Covid 19 and Hair Loss: Everything You Didn’t and Should Know

“Let’s go out, catch some Covid-19, and oh, lose some hair too,” said no woman ever. But sadly, life doesn’t need our permission to happen and sometimes it will hit us with the exact thing that scares us the most. 

The truth is that Covid-19 is horrible enough on its own. I mean, merely testing positive for the virus is enough to cause you crippling panic. From the chest pain to the fever, cough, aches, loss of taste and smell, etc.; this sure seems like a virus with a mission.  But you are a tenacious woman; you know you can beat this just like you’ve dealt with every other past illness.

Unfortunately, nothing prepares you for the hair loss that may follow your diagnosis. So, yes, the hair loss you experienced (or are experiencing) during Covid is not all in your head. The good news, however, is that many Covid-19 victims, including your favorite celebrities, have dealt with this and won. You’ll get your hair back, and I’ll be with you every step of the way.

How Does Covid-19 Cause Hair Loss?


There are many types of hair loss, and the one associated with Covid-19 is telogen effluvium. Telogen effluvium happens pretty dramatically and rapidly. First, you may notice your bathroom floor covered with hair or your hairbrush filled with them. Then, a few weeks later, you may find that your hair has fine strands or looks thinner.

But here’s the shocker: the alopecia you suffer during Covid-19 isn’t caused by the virus that causes the disease; instead, it’s from the stress you go through as your body works hard to fight the virus. Another bombshell: in most cases, you won’t notice your hair loss until as late as three months after being infected.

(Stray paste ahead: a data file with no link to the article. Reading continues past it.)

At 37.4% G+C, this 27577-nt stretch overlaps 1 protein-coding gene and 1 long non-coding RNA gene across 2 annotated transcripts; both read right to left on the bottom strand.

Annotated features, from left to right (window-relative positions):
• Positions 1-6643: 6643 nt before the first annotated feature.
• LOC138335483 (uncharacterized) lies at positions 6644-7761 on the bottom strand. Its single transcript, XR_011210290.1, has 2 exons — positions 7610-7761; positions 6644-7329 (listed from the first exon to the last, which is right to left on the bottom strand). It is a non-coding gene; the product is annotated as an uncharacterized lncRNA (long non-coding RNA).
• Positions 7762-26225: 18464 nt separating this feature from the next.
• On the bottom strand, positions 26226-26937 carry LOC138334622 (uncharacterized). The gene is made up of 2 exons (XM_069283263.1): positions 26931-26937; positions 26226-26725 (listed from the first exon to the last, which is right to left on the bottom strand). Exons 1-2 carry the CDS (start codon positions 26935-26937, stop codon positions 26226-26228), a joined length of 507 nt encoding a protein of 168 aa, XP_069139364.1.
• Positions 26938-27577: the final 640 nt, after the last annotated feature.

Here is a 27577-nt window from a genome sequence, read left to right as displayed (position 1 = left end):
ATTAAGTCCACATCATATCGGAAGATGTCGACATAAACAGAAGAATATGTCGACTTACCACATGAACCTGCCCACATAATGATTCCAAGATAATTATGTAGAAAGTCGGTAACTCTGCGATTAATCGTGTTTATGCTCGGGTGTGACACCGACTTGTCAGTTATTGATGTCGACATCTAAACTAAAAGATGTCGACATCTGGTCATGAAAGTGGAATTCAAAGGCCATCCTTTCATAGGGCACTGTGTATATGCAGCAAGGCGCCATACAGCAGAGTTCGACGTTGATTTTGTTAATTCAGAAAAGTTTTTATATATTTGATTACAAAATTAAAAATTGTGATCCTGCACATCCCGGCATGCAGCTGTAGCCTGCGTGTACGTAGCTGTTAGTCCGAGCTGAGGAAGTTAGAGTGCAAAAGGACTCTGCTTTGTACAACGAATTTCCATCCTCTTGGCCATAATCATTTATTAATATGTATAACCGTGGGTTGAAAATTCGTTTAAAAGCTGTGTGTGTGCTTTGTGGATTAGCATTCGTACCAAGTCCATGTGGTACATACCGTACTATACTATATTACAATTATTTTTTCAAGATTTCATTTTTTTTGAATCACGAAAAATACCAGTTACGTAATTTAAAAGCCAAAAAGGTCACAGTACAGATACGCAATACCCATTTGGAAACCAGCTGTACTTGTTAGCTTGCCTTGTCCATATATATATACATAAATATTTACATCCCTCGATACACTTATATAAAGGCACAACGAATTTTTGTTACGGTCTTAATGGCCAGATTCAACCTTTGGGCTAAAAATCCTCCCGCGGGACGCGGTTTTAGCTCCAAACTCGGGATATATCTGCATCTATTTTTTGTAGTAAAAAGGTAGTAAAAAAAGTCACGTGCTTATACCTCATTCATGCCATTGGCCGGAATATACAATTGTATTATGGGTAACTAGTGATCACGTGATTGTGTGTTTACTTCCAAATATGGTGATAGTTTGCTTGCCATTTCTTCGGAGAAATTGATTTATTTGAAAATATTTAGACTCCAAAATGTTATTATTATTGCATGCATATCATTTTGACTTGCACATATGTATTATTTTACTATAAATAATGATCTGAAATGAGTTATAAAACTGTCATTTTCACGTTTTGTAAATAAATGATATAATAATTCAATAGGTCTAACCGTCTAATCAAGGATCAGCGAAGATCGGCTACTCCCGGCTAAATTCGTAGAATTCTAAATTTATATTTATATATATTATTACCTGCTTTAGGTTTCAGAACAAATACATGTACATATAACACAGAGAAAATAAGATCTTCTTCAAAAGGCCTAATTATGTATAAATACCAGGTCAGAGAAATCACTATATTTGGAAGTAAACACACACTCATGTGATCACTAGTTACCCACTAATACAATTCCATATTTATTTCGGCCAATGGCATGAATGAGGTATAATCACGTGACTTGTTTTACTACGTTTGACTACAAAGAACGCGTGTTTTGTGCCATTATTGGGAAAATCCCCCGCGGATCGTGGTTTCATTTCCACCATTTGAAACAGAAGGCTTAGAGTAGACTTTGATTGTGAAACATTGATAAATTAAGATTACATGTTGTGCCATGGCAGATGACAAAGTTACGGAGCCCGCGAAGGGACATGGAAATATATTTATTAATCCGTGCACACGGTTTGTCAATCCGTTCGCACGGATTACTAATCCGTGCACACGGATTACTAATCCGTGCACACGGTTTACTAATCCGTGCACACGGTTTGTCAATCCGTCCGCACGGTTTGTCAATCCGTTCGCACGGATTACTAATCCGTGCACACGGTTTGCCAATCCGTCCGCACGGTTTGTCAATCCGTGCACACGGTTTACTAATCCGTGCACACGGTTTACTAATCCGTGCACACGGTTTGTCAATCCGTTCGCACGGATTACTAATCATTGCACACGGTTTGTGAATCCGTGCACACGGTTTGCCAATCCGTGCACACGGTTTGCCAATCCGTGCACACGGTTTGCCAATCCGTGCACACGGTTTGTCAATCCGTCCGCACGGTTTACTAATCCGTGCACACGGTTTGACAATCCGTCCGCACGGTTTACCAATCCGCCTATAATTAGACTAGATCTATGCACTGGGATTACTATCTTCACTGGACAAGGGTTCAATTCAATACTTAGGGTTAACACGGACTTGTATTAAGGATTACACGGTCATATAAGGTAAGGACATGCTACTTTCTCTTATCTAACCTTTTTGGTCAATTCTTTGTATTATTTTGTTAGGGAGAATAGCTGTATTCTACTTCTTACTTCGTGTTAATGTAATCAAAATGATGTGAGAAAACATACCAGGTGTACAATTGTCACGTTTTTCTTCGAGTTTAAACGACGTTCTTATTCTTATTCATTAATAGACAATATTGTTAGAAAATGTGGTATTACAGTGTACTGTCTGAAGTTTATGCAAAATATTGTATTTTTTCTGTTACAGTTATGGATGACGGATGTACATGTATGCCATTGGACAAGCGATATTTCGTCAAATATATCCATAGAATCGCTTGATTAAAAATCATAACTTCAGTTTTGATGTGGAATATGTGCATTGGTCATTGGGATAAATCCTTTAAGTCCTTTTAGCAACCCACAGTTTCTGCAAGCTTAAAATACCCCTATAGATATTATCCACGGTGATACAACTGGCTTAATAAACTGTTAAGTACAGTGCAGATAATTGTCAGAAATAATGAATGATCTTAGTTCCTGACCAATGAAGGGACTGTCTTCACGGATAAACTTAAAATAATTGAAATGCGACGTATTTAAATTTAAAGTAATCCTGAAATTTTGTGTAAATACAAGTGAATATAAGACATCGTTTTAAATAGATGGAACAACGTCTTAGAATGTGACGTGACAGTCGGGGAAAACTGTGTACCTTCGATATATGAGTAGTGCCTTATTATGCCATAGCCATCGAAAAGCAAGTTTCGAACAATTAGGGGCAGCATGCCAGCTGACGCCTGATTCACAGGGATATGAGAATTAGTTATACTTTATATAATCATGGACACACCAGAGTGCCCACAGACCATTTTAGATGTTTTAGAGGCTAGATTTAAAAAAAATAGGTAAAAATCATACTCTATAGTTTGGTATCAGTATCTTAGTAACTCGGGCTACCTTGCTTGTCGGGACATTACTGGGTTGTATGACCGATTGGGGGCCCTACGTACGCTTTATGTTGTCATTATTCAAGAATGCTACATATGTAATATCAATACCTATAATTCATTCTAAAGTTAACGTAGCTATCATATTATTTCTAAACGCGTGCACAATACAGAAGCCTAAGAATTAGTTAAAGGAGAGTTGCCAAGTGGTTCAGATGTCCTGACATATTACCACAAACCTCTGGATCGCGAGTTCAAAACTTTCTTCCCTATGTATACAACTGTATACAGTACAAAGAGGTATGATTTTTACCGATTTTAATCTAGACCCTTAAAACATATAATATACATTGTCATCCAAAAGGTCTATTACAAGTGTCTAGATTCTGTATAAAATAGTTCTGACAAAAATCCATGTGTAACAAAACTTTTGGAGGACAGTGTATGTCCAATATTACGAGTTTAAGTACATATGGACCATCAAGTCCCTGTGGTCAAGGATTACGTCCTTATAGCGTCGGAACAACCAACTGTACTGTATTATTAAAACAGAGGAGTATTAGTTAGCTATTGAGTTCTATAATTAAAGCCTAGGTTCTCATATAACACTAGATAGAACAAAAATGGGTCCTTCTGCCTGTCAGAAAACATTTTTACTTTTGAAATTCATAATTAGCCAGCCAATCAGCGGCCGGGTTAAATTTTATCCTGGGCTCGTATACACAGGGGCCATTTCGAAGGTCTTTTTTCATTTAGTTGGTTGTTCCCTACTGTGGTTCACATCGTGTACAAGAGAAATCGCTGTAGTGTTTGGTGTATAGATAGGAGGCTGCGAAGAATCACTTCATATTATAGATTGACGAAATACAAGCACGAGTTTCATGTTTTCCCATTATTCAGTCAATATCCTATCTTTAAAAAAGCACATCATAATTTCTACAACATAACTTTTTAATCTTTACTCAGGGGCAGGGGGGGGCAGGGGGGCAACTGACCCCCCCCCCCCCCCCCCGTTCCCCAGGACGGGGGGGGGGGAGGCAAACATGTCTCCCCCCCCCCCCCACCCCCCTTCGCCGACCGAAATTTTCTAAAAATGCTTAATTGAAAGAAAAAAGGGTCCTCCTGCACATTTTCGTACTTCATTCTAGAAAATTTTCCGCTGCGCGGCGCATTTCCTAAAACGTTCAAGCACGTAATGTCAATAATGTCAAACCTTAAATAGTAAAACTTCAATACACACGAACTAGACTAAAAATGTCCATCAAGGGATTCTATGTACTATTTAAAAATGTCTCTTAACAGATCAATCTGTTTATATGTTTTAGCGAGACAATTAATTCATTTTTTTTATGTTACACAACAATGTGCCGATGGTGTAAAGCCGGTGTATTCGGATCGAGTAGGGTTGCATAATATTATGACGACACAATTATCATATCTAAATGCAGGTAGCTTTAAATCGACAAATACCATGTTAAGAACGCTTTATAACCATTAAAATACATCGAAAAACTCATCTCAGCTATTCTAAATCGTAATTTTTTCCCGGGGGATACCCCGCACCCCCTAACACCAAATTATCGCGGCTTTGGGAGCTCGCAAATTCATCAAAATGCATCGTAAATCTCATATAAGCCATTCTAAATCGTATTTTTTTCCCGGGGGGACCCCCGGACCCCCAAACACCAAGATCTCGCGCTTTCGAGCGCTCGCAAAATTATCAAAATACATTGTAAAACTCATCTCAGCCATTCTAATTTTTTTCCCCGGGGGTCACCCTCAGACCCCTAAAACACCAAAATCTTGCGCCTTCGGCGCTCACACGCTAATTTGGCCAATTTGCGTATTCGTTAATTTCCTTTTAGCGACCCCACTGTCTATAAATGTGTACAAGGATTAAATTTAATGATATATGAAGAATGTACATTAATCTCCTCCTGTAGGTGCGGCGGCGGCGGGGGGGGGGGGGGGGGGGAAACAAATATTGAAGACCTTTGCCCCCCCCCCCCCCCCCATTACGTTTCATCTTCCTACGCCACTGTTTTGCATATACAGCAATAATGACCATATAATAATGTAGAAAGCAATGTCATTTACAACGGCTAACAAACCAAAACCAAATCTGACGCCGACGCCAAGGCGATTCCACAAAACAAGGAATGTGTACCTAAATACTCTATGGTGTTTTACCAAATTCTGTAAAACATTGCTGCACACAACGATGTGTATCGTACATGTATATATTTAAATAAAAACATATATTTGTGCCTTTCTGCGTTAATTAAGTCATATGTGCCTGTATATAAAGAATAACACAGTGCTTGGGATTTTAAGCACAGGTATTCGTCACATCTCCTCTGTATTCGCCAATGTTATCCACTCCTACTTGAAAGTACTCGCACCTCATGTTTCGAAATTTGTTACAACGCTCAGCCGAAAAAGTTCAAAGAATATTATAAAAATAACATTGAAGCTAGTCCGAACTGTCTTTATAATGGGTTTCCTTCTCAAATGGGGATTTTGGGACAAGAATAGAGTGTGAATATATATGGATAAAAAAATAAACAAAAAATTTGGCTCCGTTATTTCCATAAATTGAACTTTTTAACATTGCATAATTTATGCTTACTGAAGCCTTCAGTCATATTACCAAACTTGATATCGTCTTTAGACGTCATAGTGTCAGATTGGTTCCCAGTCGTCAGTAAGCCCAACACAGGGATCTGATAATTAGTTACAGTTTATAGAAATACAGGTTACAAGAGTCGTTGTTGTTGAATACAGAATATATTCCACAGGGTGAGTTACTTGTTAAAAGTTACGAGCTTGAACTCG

Generally, about 90% of your hair is in its anagen or growth phase, while the remaining 10% are resting in their telogen phase. For example, the hairs on our scalps are in the anagen stage for about three years before entering telogen, which lasts 2 to 6 months. 

Our hairs gradually shed from their follicles after telogen, and fresh anagen hairs replace them. This process happens over and over again.

People lose between 100 and 150 hairs every day on average. However, during stressful events like Covid-19, our bodies may prematurely convert an abnormally high amount of anagen hairs into the resting stage. So, while 10% of your hair should be in the resting stage, it can increase to up to 50% in the telogen stage. This is the same reason you may experience hair loss during postpartum, after losing someone close to you, or after major surgery.

Let’s Face It: Covid-19 Induced Hair Loss is Devastating, But There’s Hope!

It’s normal to lose hair now and again, but hair loss from Covid-19 can be beyond devastating, especially for women. Telogen effluvium can harm your emotional well-being and self-image. It can make you feel less beautiful or desirable than you used to. In fact, Jada Pinkett Smith, who spoke up for the first time about her alopecia diagnosis in 2018, once described her hair loss as depressing, painful, and embarrassing. Uh-huh, it’s that bad!

Sadly, society has compelled women to endure their suffering in silence. Male hair loss is seen as being much more acceptable than female hair loss. Even worse, women’s hair loss receives less attention from the medical community.